The White Bird dance company will host the Russell Maliphant Company at Lincoln Hall from Jan. 22–24, starting each night at 8 p.m. Tickets range from $25–30, but Portland State students will be given a discounted price of $20.
Along with the performance on Jan. 23, there will be a question-and-answer panel with the company, which was established in 1996 by Russell Maliphant, one of England’s leading modern dance choreographers.
Maliphant and his troupe of four dancers will make their Portland debut with “Still Current,” a new program featuring duets and trios. Maliphant, who was classically trained at the Royal Ballet School, will also take to the stage in some performances.
Joining Maliphant in the production is Michael Hulls, a lighting designer Maliphant has worked with since 1994; composers Armand Amar, Andy Cowton and Mukul; and costume designer Stevie Stewart.
“[Maliphant] likes working on a very small, intimate scale. Ten dancers would be somewhat of a stretch for him,” said Walter Jaffe, one of the co-founders of the White Bird dance company.
Jaffe launched White Bird in 1997 alongside co-founder Paul King after moving to Portland and seeing the potential the city had. Portland has become a hothouse for dance, with companies such as Oregon Ballet Theatre, BodyVox, Northwest Dance Project and Polaris Dance headlining what’s new and current in dance.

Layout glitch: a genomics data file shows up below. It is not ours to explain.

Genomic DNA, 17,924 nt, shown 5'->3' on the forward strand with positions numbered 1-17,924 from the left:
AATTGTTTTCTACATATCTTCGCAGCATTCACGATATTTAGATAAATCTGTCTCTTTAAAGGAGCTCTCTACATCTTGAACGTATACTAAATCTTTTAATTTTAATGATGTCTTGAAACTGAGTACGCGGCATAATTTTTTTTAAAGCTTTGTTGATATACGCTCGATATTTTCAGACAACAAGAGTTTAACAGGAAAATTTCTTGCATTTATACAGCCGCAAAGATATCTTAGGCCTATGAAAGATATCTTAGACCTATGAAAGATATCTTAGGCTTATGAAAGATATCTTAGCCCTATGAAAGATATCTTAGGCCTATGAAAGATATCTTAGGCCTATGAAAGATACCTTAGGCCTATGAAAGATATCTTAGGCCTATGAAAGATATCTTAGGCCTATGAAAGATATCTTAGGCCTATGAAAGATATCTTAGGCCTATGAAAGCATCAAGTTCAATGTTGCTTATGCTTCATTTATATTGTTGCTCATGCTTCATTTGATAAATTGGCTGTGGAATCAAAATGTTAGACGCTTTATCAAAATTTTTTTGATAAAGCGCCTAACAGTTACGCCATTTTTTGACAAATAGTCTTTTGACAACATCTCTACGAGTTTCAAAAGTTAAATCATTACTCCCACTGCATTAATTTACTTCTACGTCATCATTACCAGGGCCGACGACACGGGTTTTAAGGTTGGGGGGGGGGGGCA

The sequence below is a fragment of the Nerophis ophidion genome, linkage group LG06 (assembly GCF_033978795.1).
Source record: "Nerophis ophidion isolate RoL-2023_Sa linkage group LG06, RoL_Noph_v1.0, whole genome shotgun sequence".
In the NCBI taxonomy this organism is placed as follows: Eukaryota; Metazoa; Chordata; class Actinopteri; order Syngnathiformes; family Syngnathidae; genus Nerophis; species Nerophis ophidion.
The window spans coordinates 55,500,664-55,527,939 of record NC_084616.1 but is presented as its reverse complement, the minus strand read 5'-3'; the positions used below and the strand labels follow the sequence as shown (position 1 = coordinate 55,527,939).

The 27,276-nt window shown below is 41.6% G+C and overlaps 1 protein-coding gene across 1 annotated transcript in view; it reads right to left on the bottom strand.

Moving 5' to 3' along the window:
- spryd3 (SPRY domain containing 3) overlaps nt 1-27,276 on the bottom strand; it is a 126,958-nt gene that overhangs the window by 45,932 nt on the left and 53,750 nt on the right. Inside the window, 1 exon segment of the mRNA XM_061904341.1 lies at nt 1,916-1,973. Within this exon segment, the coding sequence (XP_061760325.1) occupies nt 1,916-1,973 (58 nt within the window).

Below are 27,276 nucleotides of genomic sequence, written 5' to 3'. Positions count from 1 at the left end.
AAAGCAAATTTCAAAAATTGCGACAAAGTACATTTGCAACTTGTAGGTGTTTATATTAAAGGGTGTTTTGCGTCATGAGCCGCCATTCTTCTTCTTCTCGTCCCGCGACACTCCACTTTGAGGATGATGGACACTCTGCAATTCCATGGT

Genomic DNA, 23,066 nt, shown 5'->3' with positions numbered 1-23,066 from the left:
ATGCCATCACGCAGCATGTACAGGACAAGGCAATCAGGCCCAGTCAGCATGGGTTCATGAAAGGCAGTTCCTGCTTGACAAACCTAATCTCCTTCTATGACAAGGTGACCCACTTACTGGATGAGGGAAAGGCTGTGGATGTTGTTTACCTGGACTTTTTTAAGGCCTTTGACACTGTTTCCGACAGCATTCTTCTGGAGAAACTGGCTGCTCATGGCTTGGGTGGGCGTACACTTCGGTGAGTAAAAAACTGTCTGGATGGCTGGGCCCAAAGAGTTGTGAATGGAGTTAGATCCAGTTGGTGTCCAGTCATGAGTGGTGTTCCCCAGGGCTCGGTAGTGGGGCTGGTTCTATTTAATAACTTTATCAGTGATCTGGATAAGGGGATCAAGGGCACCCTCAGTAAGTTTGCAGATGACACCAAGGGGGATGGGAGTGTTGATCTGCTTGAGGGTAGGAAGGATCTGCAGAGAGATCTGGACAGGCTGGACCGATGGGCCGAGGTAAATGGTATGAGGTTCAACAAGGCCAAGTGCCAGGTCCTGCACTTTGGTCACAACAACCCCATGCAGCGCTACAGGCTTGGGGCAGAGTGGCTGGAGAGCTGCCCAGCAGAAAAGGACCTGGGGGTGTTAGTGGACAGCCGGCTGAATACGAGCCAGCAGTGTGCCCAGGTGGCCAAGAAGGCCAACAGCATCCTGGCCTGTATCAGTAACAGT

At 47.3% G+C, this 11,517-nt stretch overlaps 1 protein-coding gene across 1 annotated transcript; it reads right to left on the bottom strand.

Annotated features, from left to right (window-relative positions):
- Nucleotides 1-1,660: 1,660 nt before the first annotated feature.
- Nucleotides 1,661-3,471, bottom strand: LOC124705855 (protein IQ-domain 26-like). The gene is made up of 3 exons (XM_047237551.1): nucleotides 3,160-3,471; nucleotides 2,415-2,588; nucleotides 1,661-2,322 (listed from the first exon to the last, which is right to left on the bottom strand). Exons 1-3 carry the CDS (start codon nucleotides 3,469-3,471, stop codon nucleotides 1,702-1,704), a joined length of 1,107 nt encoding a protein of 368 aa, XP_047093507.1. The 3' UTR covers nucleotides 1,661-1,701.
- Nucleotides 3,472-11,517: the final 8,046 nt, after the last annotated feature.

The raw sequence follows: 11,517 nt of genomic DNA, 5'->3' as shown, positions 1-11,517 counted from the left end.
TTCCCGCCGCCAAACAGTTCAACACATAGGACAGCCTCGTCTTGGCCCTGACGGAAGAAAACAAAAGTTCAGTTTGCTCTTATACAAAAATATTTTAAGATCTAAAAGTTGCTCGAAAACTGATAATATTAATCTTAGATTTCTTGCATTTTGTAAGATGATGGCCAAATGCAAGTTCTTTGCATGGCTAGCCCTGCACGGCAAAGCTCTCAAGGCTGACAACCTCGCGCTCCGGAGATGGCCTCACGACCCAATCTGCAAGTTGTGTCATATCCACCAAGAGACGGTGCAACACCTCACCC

PSU had its own dance program before it was axed in the 1990s. Jaffe wanted to bring dance back to PSU and created White Bird’s Uncaged program, which regularly brings dance to Lincoln Hall and other local spots like the Newmark Theatre, a location accessible to the PSU community.
Uncaged got its name from the feeling White Bird was attempting to convey, a program that is out of the box, innovative and aware of artists and creators that aren’t well-known to Portland or other parts of the world. Maliphant’s work, while a part of this program, is highly regarded and established in England.
Later in the spring, White Bird will host New Israeli Voices in Dance for its American premiere.
“Maliphant is very contemporary, combining different forms of movement. I saw the program a year ago in London and I was immediately struck by the intimacy and the fluidity of movement,” Jaffe said.
There is nothing fancy about Maliphant’s work, no bells and whistles to make the productions ornate. The lighting, according to Jaffe, is one of the most important aspects. Because the sets are so minimal, the interaction between dancers and light is what sets Maliphant apart from the rest. He is also continually exploring the relationship between dance, music and light.
“You connect with the dancers because they are very individual. They look like us, but they don’t move like us,” Jaffe said.